Why it is NOT proper to "add up" the genealogies
of Genesis chapter 5 and chapter 11 !

1) "Every word of God is pure; He is a shield unto them that put their trust in him.
Add thou not unto His words, lest He reprove thee, and thou be found a liar." Proverbs 30:5-6

a) NO where does the Bible "add up" the genealogies !

b) Or say to "add up" the genealogies !

c) Nor hint at how they should be "added up"!

d) Those that do so must assume that they know how the ancients did genealogies ! But, in fact they often used different rules than just a strict biological father to son lineage. See 2) below and the figure that follows.

2) The difficulties with assuming one knows how to "add up" the genealogies

a) Luke adds a name: In Luke 3:35-36 he includes a Cainan between Salah and Arphaxad. Genesis 11:12-13 includes No name between Arphaxad and Salah. Cainan is the son of Arphaxad and Shelah is the son of Cainan according to Luke; while in the Chronicle this name is not found. However, in Hebrew traditional lineage this name can be found, it is found in the Greek Septuagint Version. Why was this name not in our Bible and found in Septuagint and tradition? By some Hebrew traditions if a person died when they are very young before they have a chance to establish a name for himself, the child born to them will be known as the child of the living grandfather. This practice is shown in the book of Ruth where Ruth’s son Obed is referred to as the son of Naomi. Ruth 14:7. If the son died before he established himself and legally took possession of the properties and rights as a son he would not be listed. Or if they were of bad reputation they might not be listed. Was the latter the case with Cainan?
In The Patriarchal Age: or, the History and Religion of Mankind (1854), George Smith writes[1]: "It is remarkable that, notwithstanding the omission of the name of Cainan from the Hebrew text, and the consequent general rejection of him by historians, there are more traditions preserved of him than of his son Salah. 'The Alexandrine Chronicle derives the Samaritans from Cainan; Eustachius Antiochenus, the Saggodians; George Syncellus, the Gaspheni; Epiphanius the Cajani. Besides the particulars already mentioned, it is said Cainan was the first after the flood who invented astronomy (astrology), and that his sons made a god of him, and worshipped his image after his death. The founding of the city of Harran in Mesopotamia is also attributed to him; which, it is pretended, is so called from a son he had of that name.' -Anc. Univ. Hist., vol. i, p. 96, note."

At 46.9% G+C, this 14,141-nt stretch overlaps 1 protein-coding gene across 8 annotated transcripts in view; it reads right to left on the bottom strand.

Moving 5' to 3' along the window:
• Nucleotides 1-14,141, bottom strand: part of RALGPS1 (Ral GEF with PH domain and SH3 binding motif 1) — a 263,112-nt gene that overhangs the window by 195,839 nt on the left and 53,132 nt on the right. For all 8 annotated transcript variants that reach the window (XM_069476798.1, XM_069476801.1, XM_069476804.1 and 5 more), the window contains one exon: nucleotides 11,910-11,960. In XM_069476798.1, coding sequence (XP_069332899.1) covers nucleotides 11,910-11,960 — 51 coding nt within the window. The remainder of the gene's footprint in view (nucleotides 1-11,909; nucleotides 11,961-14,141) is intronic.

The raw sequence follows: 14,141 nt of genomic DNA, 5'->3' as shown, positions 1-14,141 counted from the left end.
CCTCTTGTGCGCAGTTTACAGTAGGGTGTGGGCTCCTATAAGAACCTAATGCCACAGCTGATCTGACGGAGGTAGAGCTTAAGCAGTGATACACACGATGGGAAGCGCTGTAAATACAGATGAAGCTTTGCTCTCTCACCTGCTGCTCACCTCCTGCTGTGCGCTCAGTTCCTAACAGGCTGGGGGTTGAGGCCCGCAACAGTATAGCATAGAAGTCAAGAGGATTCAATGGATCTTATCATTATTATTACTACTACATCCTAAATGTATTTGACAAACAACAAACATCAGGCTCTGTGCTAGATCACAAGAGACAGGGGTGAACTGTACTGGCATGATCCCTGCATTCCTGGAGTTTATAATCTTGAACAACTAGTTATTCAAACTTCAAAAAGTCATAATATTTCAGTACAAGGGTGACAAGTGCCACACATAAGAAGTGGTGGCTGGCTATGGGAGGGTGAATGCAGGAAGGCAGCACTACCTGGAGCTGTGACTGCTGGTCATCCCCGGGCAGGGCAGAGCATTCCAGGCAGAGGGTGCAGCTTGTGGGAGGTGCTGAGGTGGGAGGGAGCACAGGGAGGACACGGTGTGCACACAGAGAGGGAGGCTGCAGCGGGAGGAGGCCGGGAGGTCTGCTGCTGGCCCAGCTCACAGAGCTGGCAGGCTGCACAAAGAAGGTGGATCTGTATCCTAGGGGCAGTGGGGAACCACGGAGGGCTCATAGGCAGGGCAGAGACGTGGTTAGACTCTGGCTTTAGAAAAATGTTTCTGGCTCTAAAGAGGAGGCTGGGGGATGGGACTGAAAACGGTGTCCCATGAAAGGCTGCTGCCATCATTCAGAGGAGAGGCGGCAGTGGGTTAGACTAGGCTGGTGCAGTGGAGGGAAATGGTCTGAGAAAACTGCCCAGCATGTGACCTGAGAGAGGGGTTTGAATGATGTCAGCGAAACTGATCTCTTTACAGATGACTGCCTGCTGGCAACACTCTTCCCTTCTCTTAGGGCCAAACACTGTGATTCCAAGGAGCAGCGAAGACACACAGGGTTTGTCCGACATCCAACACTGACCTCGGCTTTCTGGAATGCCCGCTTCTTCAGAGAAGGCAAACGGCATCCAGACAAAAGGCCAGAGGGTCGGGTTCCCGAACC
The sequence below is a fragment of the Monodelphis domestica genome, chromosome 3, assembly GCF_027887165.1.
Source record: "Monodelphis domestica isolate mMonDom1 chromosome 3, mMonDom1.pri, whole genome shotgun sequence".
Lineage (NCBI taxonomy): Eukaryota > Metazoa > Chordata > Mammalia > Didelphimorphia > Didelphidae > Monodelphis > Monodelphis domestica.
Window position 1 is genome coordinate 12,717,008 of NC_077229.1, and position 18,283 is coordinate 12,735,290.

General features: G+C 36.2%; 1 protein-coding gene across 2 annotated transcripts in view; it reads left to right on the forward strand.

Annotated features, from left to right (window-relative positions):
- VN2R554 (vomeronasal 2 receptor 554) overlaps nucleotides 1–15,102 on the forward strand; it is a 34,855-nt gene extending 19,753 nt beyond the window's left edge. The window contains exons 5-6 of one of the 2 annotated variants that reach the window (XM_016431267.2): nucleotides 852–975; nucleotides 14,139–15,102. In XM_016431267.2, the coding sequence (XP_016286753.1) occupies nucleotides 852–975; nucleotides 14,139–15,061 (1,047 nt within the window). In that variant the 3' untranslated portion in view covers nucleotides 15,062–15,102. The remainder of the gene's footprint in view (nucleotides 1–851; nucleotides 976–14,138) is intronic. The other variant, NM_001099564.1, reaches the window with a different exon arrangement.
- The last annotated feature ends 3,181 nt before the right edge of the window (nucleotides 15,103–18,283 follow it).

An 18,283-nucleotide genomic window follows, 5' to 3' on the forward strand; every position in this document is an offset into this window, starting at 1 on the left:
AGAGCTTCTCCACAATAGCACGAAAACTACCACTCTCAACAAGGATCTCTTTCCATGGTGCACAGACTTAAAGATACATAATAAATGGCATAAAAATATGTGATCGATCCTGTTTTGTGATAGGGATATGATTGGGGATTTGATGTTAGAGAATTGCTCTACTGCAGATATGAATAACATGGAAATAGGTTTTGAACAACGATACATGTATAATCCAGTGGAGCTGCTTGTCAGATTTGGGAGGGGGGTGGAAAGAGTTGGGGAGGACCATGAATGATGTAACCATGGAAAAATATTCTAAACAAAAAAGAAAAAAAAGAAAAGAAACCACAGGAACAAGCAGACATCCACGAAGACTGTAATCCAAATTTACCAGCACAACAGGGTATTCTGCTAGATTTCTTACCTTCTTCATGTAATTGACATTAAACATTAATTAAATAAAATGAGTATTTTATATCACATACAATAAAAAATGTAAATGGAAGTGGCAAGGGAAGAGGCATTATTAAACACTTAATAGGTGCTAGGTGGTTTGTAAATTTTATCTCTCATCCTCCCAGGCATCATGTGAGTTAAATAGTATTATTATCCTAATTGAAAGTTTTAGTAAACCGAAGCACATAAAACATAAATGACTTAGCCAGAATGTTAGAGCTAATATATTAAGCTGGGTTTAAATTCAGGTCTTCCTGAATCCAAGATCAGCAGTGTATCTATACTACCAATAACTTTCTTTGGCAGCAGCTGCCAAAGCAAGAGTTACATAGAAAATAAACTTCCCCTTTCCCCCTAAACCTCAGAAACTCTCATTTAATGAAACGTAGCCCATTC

Such a deletion would not be acceptable to the gentile world where actual parenthood is always counted.
Many scholars have long proposed that due to the poetic similarity of Genesis chapter 5 and chapter 11 verses 10 thru 26 that only the most notable men were listed.

b) Is Luke favoring the Septuagint translation? If Luke is favoring the Septuagint translation that also includes Cainan then we have a problem since the Septuagint has many different numbers in the genealogies, (see the figure below.) "The Bible Knowledge Commentary" by John Walvoord and Roy Zuck reports that though Luke had relatively few direct quotations from the Old Testament, 15 times his "references and quotations .. are based on the Septuagint." (The quote of 7:27 appears to be from an unknown text.)

c) Yalad is multi-generational: The Hebrew word "yalad" (Strong's #3205) can indicate multi-generations, thus some scholars have proposed that Genesis is using the "Patriarchal-Age" method which unless it was obvious from the text that there was a direct father-son relationship, there was instead an ancestral relationship with the named descendant being born during the year of the death of the patriarch. (see the figure below)

Following we have the usage of "begat" ("yalad") including not only the patriarch, but entire families/tribes.

"And Canaan begat ("yalad") Sidon his firstborn, and Heth,
And the Jebusite, and the Amorite and the Girgasite,
And the Hivite, and the Arkite, and the Sinite,
And the Arvadite, and the Zemarite, and the Hamathite:
and afterward were the families of the Cannanites spread abroad."
(Genesis 10:15-18)

Following we have the usage of "bare/begat" ("yalad") including 16 offspring in two generations.

"And sons of Gad; Ziphion, and Haggi, Shuni, and Ezbon, Eri, and Arodi, and Areli.
And the sons of Asher; Jimnah, and Ishuah, and Isui, and Beriah,
and Serah their sister: and the sons of Beriah; Heber, and Malchiel.
These are the sons of Zilpah, whom Laban gave to Leah his daughter,
and these she bare ("yalad") unto Jacob, even sixteen souls."
(Genesis 46:16-18)

e) The use of the term son is completely flexible: Christ was the son of David, and in 1 Chron. 26:24, we read: "Shebuel the son of Gershom, the son of Moses, was ruler of the treasures." This was in David's time, several hundred years after Moses. Yet Gershom was the son of Moses, while Shebuel was twelve or fifteen generations from the person whose son he is said to be;

d) Matthew skips names: One would possibly think that Matthew in his genealogy for Christ would have copied directly from the Chronicles, but in fact in verse 1:8 there is skipped three names between Jehoram and Uzziah (Azariah) that 1 Chronicles 3:10-11 includes, that of Akaziah, Joash, and Amaziah. Affirming as " The Bible Knowledge Commentary" by Walvoord and Zuck says "Jewish reckoning did not require every name in order to satisfy a genealogy."

Therefore, the Biblical genealogies are often formulated under rules that differ from the strict biological father to son lineage.


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